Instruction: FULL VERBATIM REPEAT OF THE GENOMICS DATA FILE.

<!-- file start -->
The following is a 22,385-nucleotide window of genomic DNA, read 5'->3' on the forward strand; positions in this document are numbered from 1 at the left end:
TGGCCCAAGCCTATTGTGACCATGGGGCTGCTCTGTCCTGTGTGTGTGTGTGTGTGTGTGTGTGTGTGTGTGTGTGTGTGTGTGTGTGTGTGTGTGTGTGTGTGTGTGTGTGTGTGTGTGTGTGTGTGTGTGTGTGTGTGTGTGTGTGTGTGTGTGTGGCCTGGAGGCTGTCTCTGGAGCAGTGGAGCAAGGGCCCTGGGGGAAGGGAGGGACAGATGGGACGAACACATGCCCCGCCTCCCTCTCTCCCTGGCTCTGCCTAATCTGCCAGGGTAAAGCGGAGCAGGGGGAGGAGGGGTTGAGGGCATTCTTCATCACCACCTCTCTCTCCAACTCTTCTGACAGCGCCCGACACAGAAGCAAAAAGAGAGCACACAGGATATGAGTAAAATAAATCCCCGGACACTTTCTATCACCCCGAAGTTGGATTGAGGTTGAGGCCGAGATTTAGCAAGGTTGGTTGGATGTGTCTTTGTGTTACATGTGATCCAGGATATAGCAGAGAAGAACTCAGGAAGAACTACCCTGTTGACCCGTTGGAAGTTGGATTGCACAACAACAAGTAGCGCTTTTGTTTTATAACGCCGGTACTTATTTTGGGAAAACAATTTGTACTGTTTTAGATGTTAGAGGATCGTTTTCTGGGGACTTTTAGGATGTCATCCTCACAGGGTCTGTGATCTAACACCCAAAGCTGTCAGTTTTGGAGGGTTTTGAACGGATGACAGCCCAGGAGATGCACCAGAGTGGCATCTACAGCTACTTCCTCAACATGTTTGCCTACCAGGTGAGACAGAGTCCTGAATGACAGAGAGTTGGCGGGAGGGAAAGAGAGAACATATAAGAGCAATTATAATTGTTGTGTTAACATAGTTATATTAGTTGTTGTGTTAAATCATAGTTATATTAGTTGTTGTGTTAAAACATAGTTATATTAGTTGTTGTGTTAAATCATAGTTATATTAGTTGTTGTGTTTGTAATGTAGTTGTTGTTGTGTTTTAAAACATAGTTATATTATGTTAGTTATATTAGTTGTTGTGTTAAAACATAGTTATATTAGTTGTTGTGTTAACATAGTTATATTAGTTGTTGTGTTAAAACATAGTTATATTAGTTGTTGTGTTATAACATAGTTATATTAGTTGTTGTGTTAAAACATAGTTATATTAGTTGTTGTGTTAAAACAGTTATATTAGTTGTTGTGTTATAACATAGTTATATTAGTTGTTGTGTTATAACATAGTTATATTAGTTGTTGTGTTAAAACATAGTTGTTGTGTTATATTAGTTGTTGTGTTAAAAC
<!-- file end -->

The following is a 22,385-nucleotide window of genomic DNA, read 5'->3' on the forward strand; positions in this document are numbered from 1 at the left end:
TGGCCCAAGCCTATTGTGACCATGGGGCTGCTCTGTCCTGTGTGTGTGTGTGTGTGTGTGTGTGTGTGTGTGTGTGTGTGTGTGTGTGTGTGTGTGTGTGTGTGTGTGTGTGTGTGTGTGTGTGTGTGTGTGTGTGTGTGTGTGTGTGTGTGTGTGTGGCCTGGAGGCTGTCTCTGGAGCAGTGGAGCAAGGGCCCTGGGGGAAGGGAGGGACAGATGGGACGAACACATGCCCCGCCTCCCTCTCTCCCTGGCTCTGCCTAATCTGCCAGGGTAAAGCGGAGCAGGGGGAGGAGGGGTTGAGGGCATTCTTCATCACCACCTCTCTCTCCAACTCTTCTGACAGCGCCCGACACAGAAGCAAAAAGAGAGCACACAGGATATGAGTAAAATAAATCCCCGGACACTTTCTATCACCCCGAAGTTGGATTGAGGTTGAGGCCGAGATTTAGCAAGGTTGGTTGGATGTGTCTTTGTGTTACATGTGATCCAGGATATAGCAGAGAAGAACTCAGGAAGAACTACCCTGTTGACCCGTTGGAAGTTGGATTGCACAACAACAAGTAGCGCTTTTGTTTTATAACGCCGGTACTTATTTTGGGAAAACAATTTGTACTGTTTTAGATGTTAGAGGATCGTTTTCTGGGGACTTTTAGGATGTCATCCTCACAGGGTCTGTGATCTAACACCCAAAGCTGTCAGTTTTGGAGGGTTTTGAACGGATGACAGCCCAGGAGATGCACCAGAGTGGCATCTACAGCTACTTCCTCAACATGTTTGCCTACCAGGTGAGACAGAGTCCTGAATGACAGAGAGTTGGCGGGAGGGAAAGAGAGAACATATAAGAGCAATTATAATTGTTGTGTTAACATAGTTATATTAGTTGTTGTGTTAAATCATAGTTATATTAGTTGTTGTGTTAAAACATAGTTATATTAGTTGTTGTGTTAAATCATAGTTATATTAGTTGTTGTGTTTGTAATGTAGTTGTTGTTGTGTTTTAAAACATAGTTATATTATGTTAGTTATATTAGTTGTTGTGTTAAAACATAGTTATATTAGTTGTTGTGTTAACATAGTTATATTAGTTGTTGTGTTAAAACATAGTTATATTAGTTGTTGTGTTATAACATAGTTATATTAGTTGTTGTGTTAAAACATAGTTATATTAGTTGTTGTGTTAAAACAGTTATATTAGTTGTTGTGTTATAACATAGTTATATTAGTTGTTGTGTTATAACATAGTTATATTAGTTGTTGTGTTAAAACATAGTTGTTGTGTTATATTAGTTGTTGTGTTAAAAC